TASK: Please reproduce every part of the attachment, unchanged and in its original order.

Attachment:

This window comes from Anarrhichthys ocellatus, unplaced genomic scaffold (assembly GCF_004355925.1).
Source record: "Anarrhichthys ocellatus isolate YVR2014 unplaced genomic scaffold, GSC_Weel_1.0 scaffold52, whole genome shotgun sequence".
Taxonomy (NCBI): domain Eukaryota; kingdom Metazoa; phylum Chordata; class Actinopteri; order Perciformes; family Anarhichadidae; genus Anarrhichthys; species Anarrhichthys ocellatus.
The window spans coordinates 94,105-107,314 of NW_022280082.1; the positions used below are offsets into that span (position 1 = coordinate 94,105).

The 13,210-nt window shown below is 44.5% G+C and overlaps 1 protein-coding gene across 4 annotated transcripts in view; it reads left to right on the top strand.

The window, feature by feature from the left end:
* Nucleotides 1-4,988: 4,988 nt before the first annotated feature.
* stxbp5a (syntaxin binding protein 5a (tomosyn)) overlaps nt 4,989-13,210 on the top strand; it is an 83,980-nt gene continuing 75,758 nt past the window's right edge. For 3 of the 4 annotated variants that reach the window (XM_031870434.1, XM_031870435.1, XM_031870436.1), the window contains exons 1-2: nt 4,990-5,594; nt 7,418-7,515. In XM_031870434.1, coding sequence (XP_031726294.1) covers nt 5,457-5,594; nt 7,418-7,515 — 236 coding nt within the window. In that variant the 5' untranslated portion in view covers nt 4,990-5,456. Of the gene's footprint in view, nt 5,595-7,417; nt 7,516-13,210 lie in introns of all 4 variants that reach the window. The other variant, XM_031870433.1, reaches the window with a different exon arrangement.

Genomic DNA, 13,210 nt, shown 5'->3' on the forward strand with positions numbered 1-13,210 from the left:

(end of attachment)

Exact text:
This window comes from Anarrhichthys ocellatus, unplaced genomic scaffold (assembly GCF_004355925.1).
Source record: "Anarrhichthys ocellatus isolate YVR2014 unplaced genomic scaffold, GSC_Weel_1.0 scaffold52, whole genome shotgun sequence".
Taxonomy (NCBI): domain Eukaryota; kingdom Metazoa; phylum Chordata; class Actinopteri; order Perciformes; family Anarhichadidae; genus Anarrhichthys; species Anarrhichthys ocellatus.
The window spans coordinates 94,105-107,314 of NW_022280082.1; the positions used below are offsets into that span (position 1 = coordinate 94,105).

The 13,210-nt window shown below is 44.5% G+C and overlaps 1 protein-coding gene across 4 annotated transcripts in view; it reads left to right on the top strand.

The window, feature by feature from the left end:
* Nucleotides 1-4,988: 4,988 nt before the first annotated feature.
* stxbp5a (syntaxin binding protein 5a (tomosyn)) overlaps nt 4,989-13,210 on the top strand; it is an 83,980-nt gene continuing 75,758 nt past the window's right edge. For 3 of the 4 annotated variants that reach the window (XM_031870434.1, XM_031870435.1, XM_031870436.1), the window contains exons 1-2: nt 4,990-5,594; nt 7,418-7,515. In XM_031870434.1, coding sequence (XP_031726294.1) covers nt 5,457-5,594; nt 7,418-7,515 — 236 coding nt within the window. In that variant the 5' untranslated portion in view covers nt 4,990-5,456. Of the gene's footprint in view, nt 5,595-7,417; nt 7,516-13,210 lie in introns of all 4 variants that reach the window. The other variant, XM_031870433.1, reaches the window with a different exon arrangement.

Genomic DNA, 13,210 nt, shown 5'->3' on the forward strand with positions numbered 1-13,210 from the left: